Well, however much I would have liked it to be, today wasn't a day for miracles - at least not big ones.
The suspected/presumed diagnosis is therefore "dyssynchrony" which is in essence damage to his auditory nerves - his ear can hear but his auditory nerves cannot translate what the sound means and so what he hears isn't sound the way we hear it. There will still be more tests to come but two tests with the same results a month apart is, for the moment, pretty clear. The Sensory Inclusion teacher who comes to visit us has said there are some sound files on the net somewhere that give an idea of what he would actually hear but I need to ask him again for the address of where to find them.
So, tomorrow morning at 9am, we're going back to see the hearing consultant and I guess at that point we'll learn a little bit more about what's next - whether they're going to even attempt hearing aids or whether they'll start talking about cochlear implants. I'm also now going to ask more about starting a signing class in September to see if we can learn BSL to help with Adam's language development.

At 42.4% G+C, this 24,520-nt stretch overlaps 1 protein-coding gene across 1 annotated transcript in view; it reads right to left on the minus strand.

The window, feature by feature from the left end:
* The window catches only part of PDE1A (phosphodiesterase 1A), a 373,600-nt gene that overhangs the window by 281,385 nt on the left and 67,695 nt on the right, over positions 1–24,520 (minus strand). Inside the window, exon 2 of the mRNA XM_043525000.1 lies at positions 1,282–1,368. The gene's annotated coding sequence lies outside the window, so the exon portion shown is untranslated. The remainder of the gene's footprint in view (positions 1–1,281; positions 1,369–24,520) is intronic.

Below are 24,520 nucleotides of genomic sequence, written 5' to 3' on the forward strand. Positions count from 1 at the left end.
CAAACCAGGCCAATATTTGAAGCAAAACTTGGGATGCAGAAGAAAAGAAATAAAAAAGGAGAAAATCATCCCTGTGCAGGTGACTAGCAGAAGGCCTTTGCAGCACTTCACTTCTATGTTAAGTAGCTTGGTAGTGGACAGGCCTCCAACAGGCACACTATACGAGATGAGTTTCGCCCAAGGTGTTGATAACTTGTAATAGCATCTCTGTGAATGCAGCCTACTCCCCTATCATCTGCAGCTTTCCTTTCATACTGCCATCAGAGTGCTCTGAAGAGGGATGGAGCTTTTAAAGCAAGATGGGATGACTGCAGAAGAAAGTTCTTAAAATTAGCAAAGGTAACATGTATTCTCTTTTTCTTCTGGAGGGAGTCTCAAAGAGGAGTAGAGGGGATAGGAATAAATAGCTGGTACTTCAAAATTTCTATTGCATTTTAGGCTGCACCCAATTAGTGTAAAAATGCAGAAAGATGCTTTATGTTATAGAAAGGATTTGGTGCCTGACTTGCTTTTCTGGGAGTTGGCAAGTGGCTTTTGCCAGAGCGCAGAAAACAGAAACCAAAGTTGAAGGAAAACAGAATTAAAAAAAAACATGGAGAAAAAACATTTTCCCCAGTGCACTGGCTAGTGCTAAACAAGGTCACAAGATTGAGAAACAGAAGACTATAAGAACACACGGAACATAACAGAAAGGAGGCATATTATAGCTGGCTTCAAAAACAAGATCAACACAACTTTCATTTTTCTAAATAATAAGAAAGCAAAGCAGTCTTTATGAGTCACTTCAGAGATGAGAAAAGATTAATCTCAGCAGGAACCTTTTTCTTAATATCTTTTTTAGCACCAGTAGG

So, unfortunately today wasn't a day for miracles...except for those ordinary ones that it would be so easy to take for granted because my son woke up today, he asked for food, he cried, he smiled, he chuckled, he kicked his legs and waved his arms. He looked at me and he studied his fist quite intently as though it was an entirely new invention. I must remember that all of those things are miracles. For any parent, those things are miracles but in our child considering how very far he's come truly, waking up, smiling, crying and sleeping again are miracles. If those are the ones I have to content myself with, then so be it. It hurts and I'm sad but so be it.
Thanks be to God for the miracle that is my son's life. We just might have to wait a bit longer for the hearing part and see what the NHS can do along those lines.